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MT5 Terminal

Forex Major Currencies Outlook (Apr 15 – Apr 19)

Please note that Friday 19 is Good Friday, due to the holiday liquidity will be thin and volatile moves are possible.

USD

IMF cut global growth for 2019 to 3.3% from 3.5% for the weakest expected growth in a decade. They left the 2020 projection at 3.6% citing US-China war and Brexit as main uncertainties. US growth is cut to 2.3% from 2.5% while forecast for 2020 growth is raised to 1.9% from 1.8%. Eurozone growth is cut to 1.3% from 1.6% while China’s remains above 6% at 6.3% for 2019 and 6.1% for 2020. Projected growth for advanced economies is 1.8% while emerging economies will grow at rate of 4.4%.

March CPI inflation came in at 1.9% y/y vs 1.8% y/y as expected with prior reading showing 1.5% y/y. Beating on the headline number but core number dropped to 2% y/y vs 2.1% y/y as expected. Wages also dropped down to 1.3% y/y vs 1.9% y/y the previous month. Fall in core inflation and wages will give sign to FED that there is no need to rush with rate hikes. FOMC minutes showed majority of policy makers preaching patience. They see no need to raise rates in 2019.

This week we will have data on industrial production, balance of trades, consumption and housing data and preliminary PMI data for the month of April.

Important news for USD:

Tuesday:

  • FED Industrial Production

Wednesday:

  • Trade Balance
  • Exports
  • Imports

Thursday:

  • Retail Sales
  • Markit Manufacturing PMI
  • Markit Services PMI
  • Markit Composite PMI

Friday:

  • Housing Starts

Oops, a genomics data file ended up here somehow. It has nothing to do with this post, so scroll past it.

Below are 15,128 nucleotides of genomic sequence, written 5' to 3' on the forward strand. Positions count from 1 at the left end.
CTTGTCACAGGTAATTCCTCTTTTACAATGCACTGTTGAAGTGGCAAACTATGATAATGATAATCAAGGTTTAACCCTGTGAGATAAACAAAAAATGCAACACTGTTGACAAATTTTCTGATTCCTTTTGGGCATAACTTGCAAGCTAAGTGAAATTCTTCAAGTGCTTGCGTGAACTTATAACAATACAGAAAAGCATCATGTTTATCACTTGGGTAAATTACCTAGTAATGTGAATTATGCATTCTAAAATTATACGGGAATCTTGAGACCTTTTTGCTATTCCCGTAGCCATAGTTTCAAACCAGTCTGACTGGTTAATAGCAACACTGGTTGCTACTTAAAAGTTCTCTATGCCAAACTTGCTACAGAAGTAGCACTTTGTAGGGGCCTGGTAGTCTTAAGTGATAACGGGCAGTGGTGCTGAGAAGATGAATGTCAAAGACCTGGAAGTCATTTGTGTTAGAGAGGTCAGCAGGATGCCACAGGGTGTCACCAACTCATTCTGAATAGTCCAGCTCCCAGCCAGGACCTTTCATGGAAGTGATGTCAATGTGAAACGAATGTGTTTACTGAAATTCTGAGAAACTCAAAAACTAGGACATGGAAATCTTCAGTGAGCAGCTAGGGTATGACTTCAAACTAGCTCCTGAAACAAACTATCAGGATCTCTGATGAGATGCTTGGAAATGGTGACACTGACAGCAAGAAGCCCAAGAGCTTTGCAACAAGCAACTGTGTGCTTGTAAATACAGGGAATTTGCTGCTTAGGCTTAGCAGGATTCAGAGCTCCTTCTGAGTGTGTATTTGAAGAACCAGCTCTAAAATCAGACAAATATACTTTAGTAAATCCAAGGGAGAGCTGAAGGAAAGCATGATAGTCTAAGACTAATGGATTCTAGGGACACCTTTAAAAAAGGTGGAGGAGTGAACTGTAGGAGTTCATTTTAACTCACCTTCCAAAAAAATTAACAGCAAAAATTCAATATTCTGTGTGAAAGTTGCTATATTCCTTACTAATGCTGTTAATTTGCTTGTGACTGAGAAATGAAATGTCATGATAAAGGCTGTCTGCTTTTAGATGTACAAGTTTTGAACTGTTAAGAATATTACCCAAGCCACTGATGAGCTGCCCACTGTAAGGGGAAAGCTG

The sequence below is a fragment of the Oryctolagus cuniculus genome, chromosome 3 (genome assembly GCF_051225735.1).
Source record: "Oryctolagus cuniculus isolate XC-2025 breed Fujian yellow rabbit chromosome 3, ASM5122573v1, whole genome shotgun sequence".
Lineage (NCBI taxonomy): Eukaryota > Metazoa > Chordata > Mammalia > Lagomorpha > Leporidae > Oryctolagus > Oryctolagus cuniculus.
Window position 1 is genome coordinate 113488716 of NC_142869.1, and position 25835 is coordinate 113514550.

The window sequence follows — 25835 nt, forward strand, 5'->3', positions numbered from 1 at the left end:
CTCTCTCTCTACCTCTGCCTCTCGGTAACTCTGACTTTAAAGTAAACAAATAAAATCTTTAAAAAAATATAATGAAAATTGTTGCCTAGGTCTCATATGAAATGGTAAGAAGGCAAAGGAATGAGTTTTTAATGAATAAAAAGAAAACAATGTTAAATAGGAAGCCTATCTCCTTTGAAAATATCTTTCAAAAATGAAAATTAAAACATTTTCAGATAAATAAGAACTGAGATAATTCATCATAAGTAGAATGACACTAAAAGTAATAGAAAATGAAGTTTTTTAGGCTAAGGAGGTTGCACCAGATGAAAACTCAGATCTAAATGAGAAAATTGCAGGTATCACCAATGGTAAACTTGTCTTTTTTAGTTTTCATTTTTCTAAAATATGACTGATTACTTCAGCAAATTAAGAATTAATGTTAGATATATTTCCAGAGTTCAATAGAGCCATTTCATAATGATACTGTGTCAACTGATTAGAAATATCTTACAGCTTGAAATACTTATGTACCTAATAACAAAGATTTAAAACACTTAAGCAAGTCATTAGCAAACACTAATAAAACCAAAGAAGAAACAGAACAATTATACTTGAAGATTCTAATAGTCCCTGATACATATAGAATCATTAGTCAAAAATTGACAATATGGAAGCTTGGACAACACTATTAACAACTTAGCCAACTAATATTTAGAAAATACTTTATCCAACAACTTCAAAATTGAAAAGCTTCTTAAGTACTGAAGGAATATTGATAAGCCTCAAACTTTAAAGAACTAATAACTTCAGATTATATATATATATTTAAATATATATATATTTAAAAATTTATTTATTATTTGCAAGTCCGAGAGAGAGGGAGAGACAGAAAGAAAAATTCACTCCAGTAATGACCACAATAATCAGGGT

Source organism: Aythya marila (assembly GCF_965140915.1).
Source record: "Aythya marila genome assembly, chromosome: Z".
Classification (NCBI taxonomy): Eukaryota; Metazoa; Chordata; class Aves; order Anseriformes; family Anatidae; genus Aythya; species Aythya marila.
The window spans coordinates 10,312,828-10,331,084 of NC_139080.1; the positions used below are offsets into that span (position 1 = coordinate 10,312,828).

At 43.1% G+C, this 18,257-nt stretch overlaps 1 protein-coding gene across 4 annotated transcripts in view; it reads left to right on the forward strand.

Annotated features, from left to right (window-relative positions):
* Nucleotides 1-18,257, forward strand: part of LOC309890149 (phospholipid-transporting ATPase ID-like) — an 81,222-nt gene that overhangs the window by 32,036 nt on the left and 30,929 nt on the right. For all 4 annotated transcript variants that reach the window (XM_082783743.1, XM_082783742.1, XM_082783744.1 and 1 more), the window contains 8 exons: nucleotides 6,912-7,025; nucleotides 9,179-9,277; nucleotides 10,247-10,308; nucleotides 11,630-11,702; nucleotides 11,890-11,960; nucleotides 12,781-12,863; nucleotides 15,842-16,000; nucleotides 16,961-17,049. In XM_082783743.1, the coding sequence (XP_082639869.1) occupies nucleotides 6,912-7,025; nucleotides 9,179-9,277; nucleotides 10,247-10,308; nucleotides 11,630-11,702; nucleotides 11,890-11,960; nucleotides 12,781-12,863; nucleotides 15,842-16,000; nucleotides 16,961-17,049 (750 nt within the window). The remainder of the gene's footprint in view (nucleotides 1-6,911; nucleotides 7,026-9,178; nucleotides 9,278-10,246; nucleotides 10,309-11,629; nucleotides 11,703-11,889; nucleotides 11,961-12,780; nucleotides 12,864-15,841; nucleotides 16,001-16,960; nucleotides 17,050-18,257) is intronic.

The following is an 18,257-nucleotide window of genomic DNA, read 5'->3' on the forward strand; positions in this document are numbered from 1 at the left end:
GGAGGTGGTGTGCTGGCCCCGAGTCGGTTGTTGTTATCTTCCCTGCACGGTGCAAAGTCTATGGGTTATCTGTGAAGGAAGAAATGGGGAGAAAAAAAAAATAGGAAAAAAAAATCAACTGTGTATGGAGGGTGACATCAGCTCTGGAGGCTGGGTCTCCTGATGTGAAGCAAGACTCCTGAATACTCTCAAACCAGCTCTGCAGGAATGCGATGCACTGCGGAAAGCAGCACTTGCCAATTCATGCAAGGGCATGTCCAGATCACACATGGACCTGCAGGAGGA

• Building Permits

EUR

German trade balance for the month of February came in at EUR17.9bn vs EUR16bn as expected. On the surface a great result, beating the expectation, however it was achieved with both exports and imports falling. Exports came in at -1.3% m/m vs -0.5% m/m as expected reflecting higher negative impact of global slowdown. Imports came in at -1.6% m/m vs -0.6% m/m as expected posing questions about weakening domestic demand. Italy’s debt to GDP ratio continues to expand and it is now projected to be at 132.6% for 2019.

ECB left interest rates unchanged as expected stating that rates should stay unchanged at least until the end of 2019. ECB will keep rates low for as long as necessary to ensure sustained convergence of inflation toward the 2% target. Governor Draghi stated in opening statement that inflation will likely decline in the coming months but will increase in the medium term. Ample degrees of stimulus are still needed. Employment gains and wages underpin economy, other data continues to be weak, especially in manufacturing. During press conference Draghi stated that it is too early to decide on tiered negative rates, further analysis is needed. The outlook is worsening growth however risk of Eurozone recession remains low. Draghi reiterated that ECB is ready to use all instruments at their disposal which is a very dovish message. Markets took it as such and EUR fell against the majors.

This week we will have data on sentiment in EU and Germany, final inflation rate for the month of March, trade balance data and preliminary PMI data for the month of April.

Important news for EUR:

Tuesday:

  • ZEW Economic Sentiment Indicator (EU and Germany)

Wednesday:

  • CPI
  • Trade Balance

Thursday:

  • Markit Manufacturing PMI (EU, Germany, France)
  • Markit Services PMI (EU, Germany, France)
  • Markit Composite PMI (EU, Germany, France)

GBP

February GDP number came in at 0.2% m/m vs 0% m/m as expected and 0.3% 3m/m vs 0.2% 3m/m as expected. Encouraging beats signalling that UK’s economy is holding on in the midst of Brexit uncertainties. Both manufacturing and industrial output beat the expectations, however main cause of these good results is stockpiling due to the Brexit. Stockpiling is giving a boost to the economy now but it can be dangerous in the long run.

EU leaders have given an extension to the UK until October 31 with review in June. This is longer than PM May was hoping for but shorter than initial EU offering so compromise has been struck. This also means that UK will participate in EU elections, which are to be held in late May, unless a deal is struck before May 22. Extension shows that neither sides are willing to go for no deal Brexit. However, this six months extension puts more uncertainty for business, particularly decisions on investments or expansions and can have potentially devastating effects on UK economy.